And the general arts student has found the course's short assignments on the side — for instance, how to email a prof, access campus resources or correctly structure an essay — helpful and confidence-building for university life: "I know all of the different ins and outs of what I'm supposed to be doing."
These courses will soon wrap up their inaugural editions, but students still enthusiastically attend weekly lectures and tutorials, with high engagement in activities posted online, said Robert Huish, an associate professor of international development studies and co-ordinator of the social sciences course.
"Every week we rock up in there and we have 300 people who are there of their own choice and come out of there engaged," he said. "They're applauding. They're tuned into their assignments."
The associate professor credits the high student engagement to the care that went into crafting the new courses, starting with tapping experienced, confident professors to share the responsibility of teaching and the constant emphasis on the real-world connections of studying the humanities and social sciences.
The instructors also teach academic skills in gradual, confidence-building and non-disciplinary ways; learning about proper use of citations and sources was linked to the fight against misinformation, Huish offers as an example, instead of traditional finger-wagging about plagiarism.
Another key component has been to quickly identify and offer support to those who may be struggling. Rather than a few major assignments or exams, final grades are based on "many small evaluations," quiz-like knowledge checks, a final essay and participation marks, Huish explained.
That way, through an online course management system, "we're able to get data very quickly to see how people are doing ... Are there people who maybe didn't do that first assignment about going out and engaging with people at the student society — and they're also not attending tutorials? Is that something we should be worried about, in terms of maybe some social anxiety? And if that's the case, we can direct you to the right resources," he explained.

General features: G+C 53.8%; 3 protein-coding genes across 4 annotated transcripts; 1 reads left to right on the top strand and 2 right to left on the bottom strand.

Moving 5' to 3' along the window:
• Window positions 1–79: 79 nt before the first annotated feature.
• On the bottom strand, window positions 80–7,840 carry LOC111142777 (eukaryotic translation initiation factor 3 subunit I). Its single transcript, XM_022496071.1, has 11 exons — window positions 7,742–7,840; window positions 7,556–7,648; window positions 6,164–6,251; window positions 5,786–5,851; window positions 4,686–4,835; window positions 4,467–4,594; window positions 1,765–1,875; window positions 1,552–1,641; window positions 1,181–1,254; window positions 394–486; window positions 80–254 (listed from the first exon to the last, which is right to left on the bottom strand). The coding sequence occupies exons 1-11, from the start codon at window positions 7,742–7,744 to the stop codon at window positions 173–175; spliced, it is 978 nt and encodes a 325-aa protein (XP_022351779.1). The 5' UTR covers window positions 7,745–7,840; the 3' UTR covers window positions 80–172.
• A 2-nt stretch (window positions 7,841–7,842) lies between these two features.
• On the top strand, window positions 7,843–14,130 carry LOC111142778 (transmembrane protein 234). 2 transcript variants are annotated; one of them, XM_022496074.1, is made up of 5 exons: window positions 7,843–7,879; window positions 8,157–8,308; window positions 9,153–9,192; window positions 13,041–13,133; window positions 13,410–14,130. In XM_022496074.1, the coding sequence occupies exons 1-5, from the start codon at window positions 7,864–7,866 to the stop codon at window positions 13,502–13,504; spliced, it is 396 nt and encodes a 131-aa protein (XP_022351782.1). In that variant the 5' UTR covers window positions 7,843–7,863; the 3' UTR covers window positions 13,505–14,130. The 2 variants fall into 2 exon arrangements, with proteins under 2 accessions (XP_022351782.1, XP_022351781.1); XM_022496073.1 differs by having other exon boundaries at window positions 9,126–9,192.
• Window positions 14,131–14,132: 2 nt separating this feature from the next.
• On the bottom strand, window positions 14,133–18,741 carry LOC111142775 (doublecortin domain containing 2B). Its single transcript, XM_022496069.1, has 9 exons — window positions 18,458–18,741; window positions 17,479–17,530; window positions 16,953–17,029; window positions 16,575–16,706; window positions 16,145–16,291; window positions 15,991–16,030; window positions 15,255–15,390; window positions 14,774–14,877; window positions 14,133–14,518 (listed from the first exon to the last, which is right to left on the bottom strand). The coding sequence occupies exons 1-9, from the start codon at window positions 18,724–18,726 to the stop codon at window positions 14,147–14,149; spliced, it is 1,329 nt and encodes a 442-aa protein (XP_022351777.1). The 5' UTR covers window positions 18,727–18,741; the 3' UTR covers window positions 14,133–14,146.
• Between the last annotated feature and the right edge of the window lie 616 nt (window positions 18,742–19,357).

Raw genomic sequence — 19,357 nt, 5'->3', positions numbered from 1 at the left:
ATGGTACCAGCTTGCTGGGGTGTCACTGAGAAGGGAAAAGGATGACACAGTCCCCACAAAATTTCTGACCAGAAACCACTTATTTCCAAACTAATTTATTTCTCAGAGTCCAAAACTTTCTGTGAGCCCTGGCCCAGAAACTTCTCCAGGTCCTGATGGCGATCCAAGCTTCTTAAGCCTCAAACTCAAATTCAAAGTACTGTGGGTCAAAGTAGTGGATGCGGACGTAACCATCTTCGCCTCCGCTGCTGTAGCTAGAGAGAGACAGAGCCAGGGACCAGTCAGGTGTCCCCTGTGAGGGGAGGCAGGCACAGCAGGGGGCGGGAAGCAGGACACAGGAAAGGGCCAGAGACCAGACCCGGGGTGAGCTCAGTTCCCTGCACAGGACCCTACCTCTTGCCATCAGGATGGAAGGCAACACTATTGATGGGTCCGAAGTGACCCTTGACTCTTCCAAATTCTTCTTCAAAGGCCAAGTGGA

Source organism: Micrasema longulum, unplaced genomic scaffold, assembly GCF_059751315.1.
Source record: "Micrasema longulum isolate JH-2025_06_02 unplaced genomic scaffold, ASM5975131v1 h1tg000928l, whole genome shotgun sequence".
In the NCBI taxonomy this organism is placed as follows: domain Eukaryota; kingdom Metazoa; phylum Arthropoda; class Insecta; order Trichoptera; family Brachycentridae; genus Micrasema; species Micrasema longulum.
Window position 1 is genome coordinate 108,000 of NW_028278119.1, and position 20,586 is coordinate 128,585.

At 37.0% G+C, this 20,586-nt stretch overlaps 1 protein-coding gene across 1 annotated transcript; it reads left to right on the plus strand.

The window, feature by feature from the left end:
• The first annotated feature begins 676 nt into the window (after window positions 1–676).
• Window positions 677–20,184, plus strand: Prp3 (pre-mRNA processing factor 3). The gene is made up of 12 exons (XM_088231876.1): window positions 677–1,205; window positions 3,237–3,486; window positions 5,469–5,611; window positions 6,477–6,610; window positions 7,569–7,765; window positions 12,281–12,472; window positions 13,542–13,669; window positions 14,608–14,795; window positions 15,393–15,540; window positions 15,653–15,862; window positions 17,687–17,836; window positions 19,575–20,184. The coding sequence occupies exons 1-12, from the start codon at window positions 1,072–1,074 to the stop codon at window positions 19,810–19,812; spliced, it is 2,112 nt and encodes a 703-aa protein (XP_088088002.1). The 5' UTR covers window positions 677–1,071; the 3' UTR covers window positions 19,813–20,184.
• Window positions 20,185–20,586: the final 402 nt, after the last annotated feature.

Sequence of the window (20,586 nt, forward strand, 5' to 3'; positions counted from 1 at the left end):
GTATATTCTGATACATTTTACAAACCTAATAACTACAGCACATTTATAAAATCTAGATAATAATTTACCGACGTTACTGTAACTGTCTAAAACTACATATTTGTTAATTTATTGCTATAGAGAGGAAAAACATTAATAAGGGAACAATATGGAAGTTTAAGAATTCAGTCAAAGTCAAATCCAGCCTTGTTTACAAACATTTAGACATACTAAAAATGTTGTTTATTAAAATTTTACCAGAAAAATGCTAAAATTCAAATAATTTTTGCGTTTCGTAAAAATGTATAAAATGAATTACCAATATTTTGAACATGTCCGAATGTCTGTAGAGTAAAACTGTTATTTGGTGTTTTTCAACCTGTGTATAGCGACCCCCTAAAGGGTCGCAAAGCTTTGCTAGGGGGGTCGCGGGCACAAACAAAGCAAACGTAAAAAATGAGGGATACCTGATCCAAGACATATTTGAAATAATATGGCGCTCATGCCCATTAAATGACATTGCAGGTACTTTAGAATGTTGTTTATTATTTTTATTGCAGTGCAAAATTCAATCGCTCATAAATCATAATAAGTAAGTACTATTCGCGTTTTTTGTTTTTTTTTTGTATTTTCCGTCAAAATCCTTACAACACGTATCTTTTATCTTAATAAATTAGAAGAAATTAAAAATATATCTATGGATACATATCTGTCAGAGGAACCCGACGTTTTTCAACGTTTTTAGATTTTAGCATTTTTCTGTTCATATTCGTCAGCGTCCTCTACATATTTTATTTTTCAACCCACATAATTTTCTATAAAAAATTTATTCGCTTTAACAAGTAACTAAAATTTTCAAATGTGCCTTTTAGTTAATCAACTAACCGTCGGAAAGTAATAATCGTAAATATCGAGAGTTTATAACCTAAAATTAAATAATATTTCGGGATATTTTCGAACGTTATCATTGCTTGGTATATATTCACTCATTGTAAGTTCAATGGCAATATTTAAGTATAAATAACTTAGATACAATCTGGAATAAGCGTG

We can't assume high-scoring high schoolers "are just ready to go," Huish said.
"We don't know that. We've got to make sure that everyone sort of starts from the same page and then goes forward together."
'Take away the pressure,' get students thinking
At York University in Toronto, Andrew Skelton has also seen how students can benefit from a bridge between high school and post-secondary studies.
Since 2020, he and colleagues have taught non-credit, online summer transition classes for incoming first-year students. York's five-week summer modules weave skills development — effective note-taking, for instance, or different approaches to studying — with some content review.
One of the main goals is "to take away the pressure of grades, to take away the pressure of assignments. Take away the pressure of deadlines and just start getting [students] thinking 'You know what? The university class might look a little bit different than what my high school class looked like, but I have some skills that I can develop to help me with that,'" said Skelton, an associate professor of math and statistics who has also taught at the senior high school level.
York is considering expanding the modules to reach more students, but for now Skelton considers office visits from past summer students — to tell him how the modules helped them — an unscientific barometer of success.
First-year students need opportunities to develop and practice the skills required for college or university and life beyond — skills that many adults take for granted, he feels — and this doesn't just happen instantly during orientation week.
"It's not reasonable to expect that a 17-year-old student knows how to do some of these professional skills. That's the point of university ... to graduate four years later with these adult skills."